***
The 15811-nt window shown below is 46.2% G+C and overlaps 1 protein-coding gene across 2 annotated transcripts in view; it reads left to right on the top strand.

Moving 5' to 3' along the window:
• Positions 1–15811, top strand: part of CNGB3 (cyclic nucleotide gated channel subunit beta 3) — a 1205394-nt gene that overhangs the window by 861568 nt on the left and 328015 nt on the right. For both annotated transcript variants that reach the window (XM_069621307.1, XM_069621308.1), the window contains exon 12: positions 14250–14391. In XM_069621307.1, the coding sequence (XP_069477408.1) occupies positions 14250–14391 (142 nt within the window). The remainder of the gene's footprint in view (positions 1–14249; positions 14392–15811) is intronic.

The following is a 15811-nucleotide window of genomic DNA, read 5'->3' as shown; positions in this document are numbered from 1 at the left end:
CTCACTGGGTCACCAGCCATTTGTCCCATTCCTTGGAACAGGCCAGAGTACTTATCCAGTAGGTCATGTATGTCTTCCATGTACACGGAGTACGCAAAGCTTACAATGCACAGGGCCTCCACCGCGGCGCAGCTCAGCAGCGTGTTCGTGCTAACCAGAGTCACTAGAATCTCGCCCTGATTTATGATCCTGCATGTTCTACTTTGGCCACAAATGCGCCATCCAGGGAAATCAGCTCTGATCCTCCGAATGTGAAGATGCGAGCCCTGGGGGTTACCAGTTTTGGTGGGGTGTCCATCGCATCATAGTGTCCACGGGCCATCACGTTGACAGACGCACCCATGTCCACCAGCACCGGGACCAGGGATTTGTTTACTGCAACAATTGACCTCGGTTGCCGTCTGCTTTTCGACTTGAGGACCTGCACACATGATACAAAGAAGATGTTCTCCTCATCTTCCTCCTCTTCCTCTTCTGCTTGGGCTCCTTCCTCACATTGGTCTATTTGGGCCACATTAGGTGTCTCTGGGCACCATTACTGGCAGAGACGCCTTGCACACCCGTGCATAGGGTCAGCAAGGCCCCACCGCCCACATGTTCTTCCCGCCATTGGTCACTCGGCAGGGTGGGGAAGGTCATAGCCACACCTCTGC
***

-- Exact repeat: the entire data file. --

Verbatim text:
The 15811-nt window shown below is 46.2% G+C and overlaps 1 protein-coding gene across 2 annotated transcripts in view; it reads left to right on the top strand.

Moving 5' to 3' along the window:
• Positions 1–15811, top strand: part of CNGB3 (cyclic nucleotide gated channel subunit beta 3) — a 1205394-nt gene that overhangs the window by 861568 nt on the left and 328015 nt on the right. For both annotated transcript variants that reach the window (XM_069621307.1, XM_069621308.1), the window contains exon 12: positions 14250–14391. In XM_069621307.1, the coding sequence (XP_069477408.1) occupies positions 14250–14391 (142 nt within the window). The remainder of the gene's footprint in view (positions 1–14249; positions 14392–15811) is intronic.

The following is a 15811-nucleotide window of genomic DNA, read 5'->3' as shown; positions in this document are numbered from 1 at the left end:
CTCACTGGGTCACCAGCCATTTGTCCCATTCCTTGGAACAGGCCAGAGTACTTATCCAGTAGGTCATGTATGTCTTCCATGTACACGGAGTACGCAAAGCTTACAATGCACAGGGCCTCCACCGCGGCGCAGCTCAGCAGCGTGTTCGTGCTAACCAGAGTCACTAGAATCTCGCCCTGATTTATGATCCTGCATGTTCTACTTTGGCCACAAATGCGCCATCCAGGGAAATCAGCTCTGATCCTCCGAATGTGAAGATGCGAGCCCTGGGGGTTACCAGTTTTGGTGGGGTGTCCATCGCATCATAGTGTCCACGGGCCATCACGTTGACAGACGCACCCATGTCCACCAGCACCGGGACCAGGGATTTGTTTACTGCAACAATTGACCTCGGTTGCCGTCTGCTTTTCGACTTGAGGACCTGCACACATGATACAAAGAAGATGTTCTCCTCATCTTCCTCCTCTTCCTCTTCTGCTTGGGCTCCTTCCTCACATTGGTCTATTTGGGCCACATTAGGTGTCTCTGGGCACCATTACTGGCAGAGACGCCTTGCACACCCGTGCATAGGGTCAGCAAGGCCCCACCGCCCACATGTTCTTCCCGCCATTGGTCACTCGGCAGGGTGGGGAAGGTCATAGCCACACCTCTGC